Friday, 28 March 2014

The Moon

How many of Poul Anderson's works are set in the Lunar environment, by which I do not mean just "on the Moon"? Parts of Satan's World and one short section of the Time Patrol series are set on the Moon but inside very high tech artificial environments.

In the Harvest of Stars future history, the Selenarchs, tall thin human beings adapted to Lunar gravity, inhabit entirely enclosed environments which, however, they make spacious and beautiful. They have animals adapted to survive naked on the Lunar surface and also colonize both the outer Solar System and an extra-solar asteroid belt but again, of course, inside artificial environments.

Anderson postulates almost Wellsian Lunar or Selenite organisms in Is There Life on Other Worlds? and describes an ambitious Lunar terraforming project in one short story. There is a first Moon landing in the parallel universe of Operation Luna.

"The Light" is a "first men on the Moon" story and "Escape the Morning" is a near future Moon colonization story. "The Light" is similar to CS Lewis' "Forms of Things Unknown." Each of these two stories presents a hard sf account of a vividly imagined Lunar landscape but ends with an abrupt leap into fantasy.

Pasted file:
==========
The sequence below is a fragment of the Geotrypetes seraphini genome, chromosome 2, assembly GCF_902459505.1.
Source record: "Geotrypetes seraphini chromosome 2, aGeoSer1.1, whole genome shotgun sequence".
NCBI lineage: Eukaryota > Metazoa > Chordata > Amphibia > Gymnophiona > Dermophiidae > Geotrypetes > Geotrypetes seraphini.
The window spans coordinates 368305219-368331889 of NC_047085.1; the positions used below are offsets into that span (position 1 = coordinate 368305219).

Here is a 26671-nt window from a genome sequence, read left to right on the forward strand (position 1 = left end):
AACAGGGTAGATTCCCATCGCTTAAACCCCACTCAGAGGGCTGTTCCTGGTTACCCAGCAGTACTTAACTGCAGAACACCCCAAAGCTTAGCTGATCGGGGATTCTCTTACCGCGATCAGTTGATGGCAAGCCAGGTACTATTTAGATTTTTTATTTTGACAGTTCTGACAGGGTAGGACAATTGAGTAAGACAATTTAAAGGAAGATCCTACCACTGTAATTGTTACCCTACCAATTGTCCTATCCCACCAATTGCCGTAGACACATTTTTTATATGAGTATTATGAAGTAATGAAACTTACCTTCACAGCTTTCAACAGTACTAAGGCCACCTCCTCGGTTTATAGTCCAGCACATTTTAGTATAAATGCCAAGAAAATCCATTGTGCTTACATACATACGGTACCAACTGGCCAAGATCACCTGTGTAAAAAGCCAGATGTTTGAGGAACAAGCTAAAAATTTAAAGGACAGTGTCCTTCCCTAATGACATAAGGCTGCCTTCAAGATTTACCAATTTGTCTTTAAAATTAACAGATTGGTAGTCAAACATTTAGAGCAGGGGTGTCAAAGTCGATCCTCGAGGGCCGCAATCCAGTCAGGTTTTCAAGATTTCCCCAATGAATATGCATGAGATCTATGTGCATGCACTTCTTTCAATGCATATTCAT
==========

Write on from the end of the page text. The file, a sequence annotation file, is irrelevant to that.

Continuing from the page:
5 comments:

  1. Hi, Paul!

    I had completely forgotten about how the genetically adapted Lunarians of the HARVEST OF STARS books had bred animals which could survive naked on the surface of the Moon. That is one thing I want to take special note of the next time I read those books!

    I don't agree "The Light" ends in fantasy. Rather, as the narrator explained to the scholar he was recruiting for studying the papers of Leonardo da Vinci, their task was to find some hint of what kind of SCIENTIFIC invention Leonardo had discovered which enabled him to reach the Moon using the otherwise less advanced technology of the 1400's and 1500's.

    "The Light" is yet another of those stories written by Poul Anderson which sticks in my mind!

    Sean

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  2. Sean,
    Not really fantasy, no. But very fantastic! A sudden jump away from the plausible hard sf of the story up to that point.
    I think that the animal artificially mutated to live on the Moon appears only once, briefly, in one of the 4 vols.
    Paul.

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    1. Hi, Paul!

      Yes, I can agree with that. "The Light" SEEMED to be merely a prosaic hard SF story about the first men on the Moon, and then Anderson brought in that sudden, unexpected twist about Leonardo da Vinci. A twist which elevated "The Light" to being a far more interesting story than what we were led to expect.

      Memo to self: get a piece of paper and write "look out for the animal bred to survive naked on the Moon's surface," and stick it in HARVEST OF STARS.

      Sean

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  3. Sean,
    You will find the animal (a lynx?) in the one volume that is much shorter: HARVEST THE FIRE.
    Paul.

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    1. Hi, Paul!

      Aha! Then I should stick that note in my copy of HARVEST THE FIRE. Many thanks!

      Sean

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